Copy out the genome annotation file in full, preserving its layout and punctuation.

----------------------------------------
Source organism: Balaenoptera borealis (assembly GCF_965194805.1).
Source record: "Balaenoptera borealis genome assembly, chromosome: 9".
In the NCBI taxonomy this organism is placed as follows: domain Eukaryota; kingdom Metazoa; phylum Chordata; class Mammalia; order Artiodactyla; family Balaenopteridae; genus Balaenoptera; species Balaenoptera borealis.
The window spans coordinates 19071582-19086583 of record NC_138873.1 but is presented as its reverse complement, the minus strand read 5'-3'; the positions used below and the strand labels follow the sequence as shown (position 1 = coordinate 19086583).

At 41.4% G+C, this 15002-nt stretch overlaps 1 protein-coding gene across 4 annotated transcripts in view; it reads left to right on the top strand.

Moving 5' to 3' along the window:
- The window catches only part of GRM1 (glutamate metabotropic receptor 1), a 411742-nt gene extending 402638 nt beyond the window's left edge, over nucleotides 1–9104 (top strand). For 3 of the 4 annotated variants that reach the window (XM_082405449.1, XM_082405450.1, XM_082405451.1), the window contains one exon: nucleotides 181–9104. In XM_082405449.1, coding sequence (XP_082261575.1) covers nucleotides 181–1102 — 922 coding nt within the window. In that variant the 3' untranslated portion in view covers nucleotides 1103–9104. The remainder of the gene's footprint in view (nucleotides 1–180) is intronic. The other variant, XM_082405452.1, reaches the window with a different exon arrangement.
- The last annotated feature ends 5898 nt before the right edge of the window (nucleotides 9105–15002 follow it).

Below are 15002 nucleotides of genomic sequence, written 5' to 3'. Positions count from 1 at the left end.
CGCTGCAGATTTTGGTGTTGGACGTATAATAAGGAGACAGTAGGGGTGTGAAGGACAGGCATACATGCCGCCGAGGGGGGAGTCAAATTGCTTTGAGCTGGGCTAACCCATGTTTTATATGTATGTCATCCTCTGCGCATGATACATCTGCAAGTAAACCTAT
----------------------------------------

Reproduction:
Source organism: Balaenoptera borealis (assembly GCF_965194805.1).
Source record: "Balaenoptera borealis genome assembly, chromosome: 9".
In the NCBI taxonomy this organism is placed as follows: domain Eukaryota; kingdom Metazoa; phylum Chordata; class Mammalia; order Artiodactyla; family Balaenopteridae; genus Balaenoptera; species Balaenoptera borealis.
The window spans coordinates 19071582-19086583 of record NC_138873.1 but is presented as its reverse complement, the minus strand read 5'-3'; the positions used below and the strand labels follow the sequence as shown (position 1 = coordinate 19086583).

At 41.4% G+C, this 15002-nt stretch overlaps 1 protein-coding gene across 4 annotated transcripts in view; it reads left to right on the top strand.

Moving 5' to 3' along the window:
- The window catches only part of GRM1 (glutamate metabotropic receptor 1), a 411742-nt gene extending 402638 nt beyond the window's left edge, over nucleotides 1–9104 (top strand). For 3 of the 4 annotated variants that reach the window (XM_082405449.1, XM_082405450.1, XM_082405451.1), the window contains one exon: nucleotides 181–9104. In XM_082405449.1, coding sequence (XP_082261575.1) covers nucleotides 181–1102 — 922 coding nt within the window. In that variant the 3' untranslated portion in view covers nucleotides 1103–9104. The remainder of the gene's footprint in view (nucleotides 1–180) is intronic. The other variant, XM_082405452.1, reaches the window with a different exon arrangement.
- The last annotated feature ends 5898 nt before the right edge of the window (nucleotides 9105–15002 follow it).

Below are 15002 nucleotides of genomic sequence, written 5' to 3'. Positions count from 1 at the left end.
CGCTGCAGATTTTGGTGTTGGACGTATAATAAGGAGACAGTAGGGGTGTGAAGGACAGGCATACATGCCGCCGAGGGGGGAGTCAAATTGCTTTGAGCTGGGCTAACCCATGTTTTATATGTATGTCATCCTCTGCGCATGATACATCTGCAAGTAAACCTAT